At the end of the road is the visitor centre where parking is free but you are supposed to pay NOK310 (£25) each to enter, even just to go to the cafe and souvenir shop. We had the misfortune to arrive at the same time as coach loads of visitors from a cruise ship that we had passed moored in the nearby town of Honningsvag. On the upside this meant we could sneak into the centre with the masses unnoticed, grab our sticker and use the Wi-Fi unnoticed! The coaches just kept coming with the last one leaving around midnight but the place was empty in the morning meaning we could take our photos uninterrupted.

Just a few Motorhomes at Nordkapp

We took a slight detour on the way back via Hammerfest just because June liked the name! We found it difficult to park in the centre due to roadworks and the fact that the cruise ship was now here, so no visit to the Isbjornklubben, aka the Royal and Ancient Polar Bear Society where you can become a lifetime member for a small fee. For an additional fee you can enjoy the dubious experience of being “knighted” with the penis bone of a walrus! Apparently it’s all very tongue in cheek. We did manage to park briefly by the Struve Geodetic Arc, one of a series of points stretching from here to the Black Sea in Hungary built as part of an experiment in the early 19th century to measure the shape and size of the Earth and determine the flattening of the planet at the poles.

Very well behaved Reindeer at Hammerfest waiting for the bus

These few days were mostly driving and from Hammerfest we headed across the north eastern region of Norway, as far as we could go to the Russian border. We spent a couple of nights at Grense Jakobselv on the Barents Sea, well worth the 50km of bumping down a road which in some places was tarmac but other places gravel and potholes. This was just another site we found on Park4night and there were a few other vans there, plus on both nights two different cyclists with tents. The site has toilets, a hut and fire pit with a ready supply of chopped wood and we spent the evenings chatting and drinking round the fire. We didn’t always understand each other – we were a mix of German, French and us Brits, but we understood enough. The Norwegian army patrol the area regularly but despite the guns, were very friendly and chatty. Sadly we didn’t get to see whales which are often seen in the area but we had seen some dolphins on our way here.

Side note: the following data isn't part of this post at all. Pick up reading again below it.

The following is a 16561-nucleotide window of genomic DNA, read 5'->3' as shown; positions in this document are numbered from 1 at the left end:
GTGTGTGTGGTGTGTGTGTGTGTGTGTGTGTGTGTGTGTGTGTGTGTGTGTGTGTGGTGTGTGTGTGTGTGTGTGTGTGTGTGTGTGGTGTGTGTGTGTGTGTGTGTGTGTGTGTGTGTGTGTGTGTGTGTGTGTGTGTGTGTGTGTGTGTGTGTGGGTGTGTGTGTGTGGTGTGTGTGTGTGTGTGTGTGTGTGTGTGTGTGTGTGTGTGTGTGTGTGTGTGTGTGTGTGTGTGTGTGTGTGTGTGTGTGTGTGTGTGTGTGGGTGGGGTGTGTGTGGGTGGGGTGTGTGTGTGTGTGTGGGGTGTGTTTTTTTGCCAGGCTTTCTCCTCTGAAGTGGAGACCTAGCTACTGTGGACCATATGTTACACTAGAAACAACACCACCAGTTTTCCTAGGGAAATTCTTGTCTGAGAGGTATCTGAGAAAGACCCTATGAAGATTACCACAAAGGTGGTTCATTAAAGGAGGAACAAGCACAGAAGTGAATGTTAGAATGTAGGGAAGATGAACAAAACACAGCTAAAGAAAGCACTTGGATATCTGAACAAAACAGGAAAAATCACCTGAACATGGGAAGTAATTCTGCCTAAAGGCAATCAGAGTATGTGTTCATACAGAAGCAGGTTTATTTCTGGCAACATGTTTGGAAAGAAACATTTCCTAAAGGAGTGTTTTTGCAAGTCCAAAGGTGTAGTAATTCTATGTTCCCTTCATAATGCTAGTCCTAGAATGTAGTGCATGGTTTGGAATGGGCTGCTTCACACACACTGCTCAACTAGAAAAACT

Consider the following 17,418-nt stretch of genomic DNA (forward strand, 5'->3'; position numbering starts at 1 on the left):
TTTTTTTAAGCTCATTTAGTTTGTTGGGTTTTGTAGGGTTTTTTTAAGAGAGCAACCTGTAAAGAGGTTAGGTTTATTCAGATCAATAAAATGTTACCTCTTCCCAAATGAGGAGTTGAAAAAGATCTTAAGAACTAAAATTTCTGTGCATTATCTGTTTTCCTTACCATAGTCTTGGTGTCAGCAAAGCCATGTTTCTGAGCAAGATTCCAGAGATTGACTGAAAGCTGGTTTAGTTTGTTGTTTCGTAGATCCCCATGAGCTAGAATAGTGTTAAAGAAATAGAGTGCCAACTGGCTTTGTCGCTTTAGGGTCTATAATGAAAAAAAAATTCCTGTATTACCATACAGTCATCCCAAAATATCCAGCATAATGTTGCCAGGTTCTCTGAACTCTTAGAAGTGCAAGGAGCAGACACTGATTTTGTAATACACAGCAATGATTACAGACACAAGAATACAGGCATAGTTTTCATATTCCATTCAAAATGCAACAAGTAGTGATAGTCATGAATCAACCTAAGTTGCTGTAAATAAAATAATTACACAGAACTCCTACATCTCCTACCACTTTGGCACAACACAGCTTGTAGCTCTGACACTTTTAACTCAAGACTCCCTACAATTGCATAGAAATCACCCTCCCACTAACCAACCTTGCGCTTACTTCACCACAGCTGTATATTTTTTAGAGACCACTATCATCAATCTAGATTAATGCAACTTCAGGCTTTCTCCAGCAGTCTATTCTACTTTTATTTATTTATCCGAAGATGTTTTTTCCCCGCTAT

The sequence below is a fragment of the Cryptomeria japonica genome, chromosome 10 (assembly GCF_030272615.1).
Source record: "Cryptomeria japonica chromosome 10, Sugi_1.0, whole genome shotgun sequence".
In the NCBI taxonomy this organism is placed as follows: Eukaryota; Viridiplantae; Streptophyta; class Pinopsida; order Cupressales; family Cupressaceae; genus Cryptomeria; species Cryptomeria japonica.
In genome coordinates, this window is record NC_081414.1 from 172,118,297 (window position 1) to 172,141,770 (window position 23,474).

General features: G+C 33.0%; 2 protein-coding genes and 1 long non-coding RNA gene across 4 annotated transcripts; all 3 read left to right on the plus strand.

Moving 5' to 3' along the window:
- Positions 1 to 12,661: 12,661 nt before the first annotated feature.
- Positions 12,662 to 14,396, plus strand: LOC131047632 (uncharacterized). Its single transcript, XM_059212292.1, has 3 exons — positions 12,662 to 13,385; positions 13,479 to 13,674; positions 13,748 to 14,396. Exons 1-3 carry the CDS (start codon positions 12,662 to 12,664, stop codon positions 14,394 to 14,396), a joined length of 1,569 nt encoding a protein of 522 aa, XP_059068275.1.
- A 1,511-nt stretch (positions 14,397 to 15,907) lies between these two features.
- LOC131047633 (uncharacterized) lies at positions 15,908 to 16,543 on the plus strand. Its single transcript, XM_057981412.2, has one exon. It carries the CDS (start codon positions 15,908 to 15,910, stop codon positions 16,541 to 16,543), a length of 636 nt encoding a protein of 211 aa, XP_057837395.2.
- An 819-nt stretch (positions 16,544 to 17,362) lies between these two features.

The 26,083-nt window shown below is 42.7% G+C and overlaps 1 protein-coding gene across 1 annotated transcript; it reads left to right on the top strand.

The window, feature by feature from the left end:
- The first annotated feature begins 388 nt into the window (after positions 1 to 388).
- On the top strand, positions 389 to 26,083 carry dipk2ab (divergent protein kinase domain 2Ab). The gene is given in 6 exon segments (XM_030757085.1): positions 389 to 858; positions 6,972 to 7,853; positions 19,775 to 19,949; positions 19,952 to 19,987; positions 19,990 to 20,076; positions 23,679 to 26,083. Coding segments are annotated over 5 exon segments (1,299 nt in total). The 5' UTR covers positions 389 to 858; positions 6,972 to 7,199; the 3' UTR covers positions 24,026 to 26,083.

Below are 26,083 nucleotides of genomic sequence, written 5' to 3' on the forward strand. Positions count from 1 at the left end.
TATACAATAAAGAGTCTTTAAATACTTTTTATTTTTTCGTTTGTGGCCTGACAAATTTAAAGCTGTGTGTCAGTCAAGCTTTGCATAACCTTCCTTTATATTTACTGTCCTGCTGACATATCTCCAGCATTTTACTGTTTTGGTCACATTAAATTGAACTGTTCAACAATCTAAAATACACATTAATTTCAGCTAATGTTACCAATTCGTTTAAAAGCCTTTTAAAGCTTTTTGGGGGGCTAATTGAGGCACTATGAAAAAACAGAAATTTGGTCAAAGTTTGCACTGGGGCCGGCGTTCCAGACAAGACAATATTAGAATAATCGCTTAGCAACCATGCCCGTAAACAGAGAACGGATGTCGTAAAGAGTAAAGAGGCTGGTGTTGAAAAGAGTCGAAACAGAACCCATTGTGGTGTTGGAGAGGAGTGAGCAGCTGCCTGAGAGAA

Park up at Grense Jakobselv
Coming together of nations. Two Brits, a Frenchman who had cycled over 6000 kms, 6 Germans and a dog
There were free logs for the fire provided in the shelter.
The Church at Grense Jakobselv

That’s the end of this part of the trip as we are now in Finland for a few days. We are making our way back to Norway to meet friends for a week’s holiday in a house on a fjord near Tromso and from there we start making our way back to the UK via a few weeks in Sweden.

West Norway, Lysefjord to Trondheim – 15 May to 1 June 2022

After leaving southern Norway, we headed north and west into the western fjords surrounding Bergen. We followed Route 13 for most of the way with a couple of side trips.

This has to be one of the most picturesque roads we have ever driven (well until we got to routes 7 and 55…!) taken us alongside fjords, over fjords on ferries, through tunnels under and roads over mountains. To top the physical scenery, the area around Sorfjorden is known for apple production and the trees were in full spring bloom.

Always good to be first on the grid.

May 17th is a national holiday celebrating Constitution Day with most houses flying the Norwegian and we passed through several towns/villages having parades with people in national dress. We were able to stop for one parade and it was great to see what seemed like the whole village taking part.

Celebrating Constitution Day

One of the diversions we took off 13 was to the Folgefonna glacier. After a walk through the forest and a scramble over rocks (using ropes in places) we made it to the viewpoint at the base of the glacier. For the more adventurous it is possible to hire a guide and continue to the glacier but getting to the viewpoint was enough for us!

When it got tough there were ropes and chains to help you to the viewing point for the Folgefonna glacier.
The Folgefonna glacier.

Waterfalls are everywhere and not just little pretty streams – with spring arriving the snow is melting and the force of the water in the falls and rivers is phenomenal.


Another road worth a mention is the 7 which we followed on to the Hardangervidda Plateau, Europe’s largest mountain plateau and snow covered when we were there, where we visited Voringsfossen and stayed at the Sysenvatn Dam.

The sunsets are stunning. This was at the park up by the Sysenvatn Dam